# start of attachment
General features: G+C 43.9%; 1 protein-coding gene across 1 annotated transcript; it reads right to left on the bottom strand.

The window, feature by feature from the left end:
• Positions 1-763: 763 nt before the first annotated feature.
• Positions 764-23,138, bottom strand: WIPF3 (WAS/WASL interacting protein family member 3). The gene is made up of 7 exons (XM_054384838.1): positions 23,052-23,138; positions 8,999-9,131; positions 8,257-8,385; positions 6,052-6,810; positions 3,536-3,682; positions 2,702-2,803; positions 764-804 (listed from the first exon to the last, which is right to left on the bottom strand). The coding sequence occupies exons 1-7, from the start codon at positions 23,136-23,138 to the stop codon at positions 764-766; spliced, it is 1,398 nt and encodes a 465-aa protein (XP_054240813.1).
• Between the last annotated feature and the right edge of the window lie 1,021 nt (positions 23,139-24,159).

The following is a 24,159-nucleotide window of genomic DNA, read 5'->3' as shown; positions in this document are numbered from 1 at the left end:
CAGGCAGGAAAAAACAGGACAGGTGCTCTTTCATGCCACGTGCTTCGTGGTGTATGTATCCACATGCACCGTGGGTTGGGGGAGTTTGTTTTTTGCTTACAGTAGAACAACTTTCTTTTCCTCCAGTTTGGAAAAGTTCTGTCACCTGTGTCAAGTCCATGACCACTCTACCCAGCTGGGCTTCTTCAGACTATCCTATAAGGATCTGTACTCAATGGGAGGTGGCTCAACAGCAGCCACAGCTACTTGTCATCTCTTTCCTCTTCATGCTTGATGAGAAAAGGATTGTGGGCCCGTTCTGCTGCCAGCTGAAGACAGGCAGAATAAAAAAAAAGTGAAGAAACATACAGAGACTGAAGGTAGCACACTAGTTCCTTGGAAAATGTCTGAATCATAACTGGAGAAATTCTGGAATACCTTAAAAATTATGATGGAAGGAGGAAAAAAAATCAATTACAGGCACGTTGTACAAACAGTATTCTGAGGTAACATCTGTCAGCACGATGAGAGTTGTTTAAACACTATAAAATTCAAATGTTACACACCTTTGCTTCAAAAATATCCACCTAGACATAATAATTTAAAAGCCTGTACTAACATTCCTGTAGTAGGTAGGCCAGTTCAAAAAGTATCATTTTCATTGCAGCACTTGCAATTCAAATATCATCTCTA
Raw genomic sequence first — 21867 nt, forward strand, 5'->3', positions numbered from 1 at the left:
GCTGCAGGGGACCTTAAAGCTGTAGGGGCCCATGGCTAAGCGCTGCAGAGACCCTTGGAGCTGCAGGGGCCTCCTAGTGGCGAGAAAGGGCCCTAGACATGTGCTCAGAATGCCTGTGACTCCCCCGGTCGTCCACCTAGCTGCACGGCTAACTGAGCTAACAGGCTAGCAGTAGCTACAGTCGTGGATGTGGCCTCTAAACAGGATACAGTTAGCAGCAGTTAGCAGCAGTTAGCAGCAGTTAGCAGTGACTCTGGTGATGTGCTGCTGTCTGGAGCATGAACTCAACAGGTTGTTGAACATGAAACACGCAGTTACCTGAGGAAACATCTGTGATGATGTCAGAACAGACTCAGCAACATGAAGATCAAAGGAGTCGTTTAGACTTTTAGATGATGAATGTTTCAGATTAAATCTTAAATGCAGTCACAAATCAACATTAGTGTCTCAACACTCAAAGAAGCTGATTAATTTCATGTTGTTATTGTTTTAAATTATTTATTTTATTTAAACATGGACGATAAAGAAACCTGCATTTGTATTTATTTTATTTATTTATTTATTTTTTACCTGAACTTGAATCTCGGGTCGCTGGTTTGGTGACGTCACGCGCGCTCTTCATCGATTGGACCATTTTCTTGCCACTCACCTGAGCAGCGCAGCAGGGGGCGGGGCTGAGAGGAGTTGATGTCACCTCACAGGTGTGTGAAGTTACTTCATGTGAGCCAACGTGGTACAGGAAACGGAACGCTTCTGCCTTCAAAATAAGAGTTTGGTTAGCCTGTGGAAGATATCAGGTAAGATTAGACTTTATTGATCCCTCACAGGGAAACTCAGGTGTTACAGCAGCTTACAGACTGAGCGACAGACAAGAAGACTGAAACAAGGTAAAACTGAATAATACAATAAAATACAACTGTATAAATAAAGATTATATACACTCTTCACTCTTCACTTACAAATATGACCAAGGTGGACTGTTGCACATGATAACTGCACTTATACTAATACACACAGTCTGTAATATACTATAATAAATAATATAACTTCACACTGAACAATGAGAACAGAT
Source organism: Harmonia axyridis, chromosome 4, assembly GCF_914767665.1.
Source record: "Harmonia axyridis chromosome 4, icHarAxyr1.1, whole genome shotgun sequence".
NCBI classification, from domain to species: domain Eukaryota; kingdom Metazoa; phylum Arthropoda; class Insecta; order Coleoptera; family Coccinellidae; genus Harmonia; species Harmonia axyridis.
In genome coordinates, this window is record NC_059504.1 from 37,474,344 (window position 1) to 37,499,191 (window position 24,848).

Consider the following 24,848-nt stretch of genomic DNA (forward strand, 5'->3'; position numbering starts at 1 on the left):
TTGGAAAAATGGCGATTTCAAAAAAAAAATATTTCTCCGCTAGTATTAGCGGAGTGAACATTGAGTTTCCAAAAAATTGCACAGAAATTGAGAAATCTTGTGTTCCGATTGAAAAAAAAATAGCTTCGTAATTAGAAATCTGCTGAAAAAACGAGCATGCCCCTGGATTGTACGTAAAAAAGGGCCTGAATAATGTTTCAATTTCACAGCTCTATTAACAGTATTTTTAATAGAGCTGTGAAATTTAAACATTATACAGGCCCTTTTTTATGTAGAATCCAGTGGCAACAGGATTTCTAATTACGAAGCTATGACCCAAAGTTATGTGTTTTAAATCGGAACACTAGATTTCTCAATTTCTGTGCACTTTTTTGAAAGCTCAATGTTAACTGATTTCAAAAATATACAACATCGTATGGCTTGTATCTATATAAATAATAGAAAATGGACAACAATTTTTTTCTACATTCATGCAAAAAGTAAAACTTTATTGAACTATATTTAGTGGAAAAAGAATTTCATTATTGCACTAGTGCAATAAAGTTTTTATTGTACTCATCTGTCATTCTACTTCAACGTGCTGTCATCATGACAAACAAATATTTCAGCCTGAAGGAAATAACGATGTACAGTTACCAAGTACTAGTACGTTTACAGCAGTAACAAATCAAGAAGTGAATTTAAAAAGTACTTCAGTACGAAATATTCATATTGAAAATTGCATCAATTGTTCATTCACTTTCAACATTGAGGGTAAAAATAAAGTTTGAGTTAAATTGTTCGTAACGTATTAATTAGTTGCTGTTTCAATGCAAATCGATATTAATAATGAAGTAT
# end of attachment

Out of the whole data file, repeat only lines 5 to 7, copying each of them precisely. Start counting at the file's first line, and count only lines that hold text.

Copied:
• Between the last annotated feature and the right edge of the window lie 1,021 nt (positions 23,139-24,159).

The following is a 24,159-nucleotide window of genomic DNA, read 5'->3' as shown; positions in this document are numbered from 1 at the left end:
CAGGCAGGAAAAAACAGGACAGGTGCTCTTTCATGCCACGTGCTTCGTGGTGTATGTATCCACATGCACCGTGGGTTGGGGGAGTTTGTTTTTTGCTTACAGTAGAACAACTTTCTTTTCCTCCAGTTTGGAAAAGTTCTGTCACCTGTGTCAAGTCCATGACCACTCTACCCAGCTGGGCTTCTTCAGACTATCCTATAAGGATCTGTACTCAATGGGAGGTGGCTCAACAGCAGCCACAGCTACTTGTCATCTCTTTCCTCTTCATGCTTGATGAGAAAAGGATTGTGGGCCCGTTCTGCTGCCAGCTGAAGACAGGCAGAATAAAAAAAAAGTGAAGAAACATACAGAGACTGAAGGTAGCACACTAGTTCCTTGGAAAATGTCTGAATCATAACTGGAGAAATTCTGGAATACCTTAAAAATTATGATGGAAGGAGGAAAAAAAATCAATTACAGGCACGTTGTACAAACAGTATTCTGAGGTAACATCTGTCAGCACGATGAGAGTTGTTTAAACACTATAAAATTCAAATGTTACACACCTTTGCTTCAAAAATATCCACCTAGACATAATAATTTAAAAGCCTGTACTAACATTCCTGTAGTAGGTAGGCCAGTTCAAAAAGTATCATTTTCATTGCAGCACTTGCAATTCAAATATCATCTCTA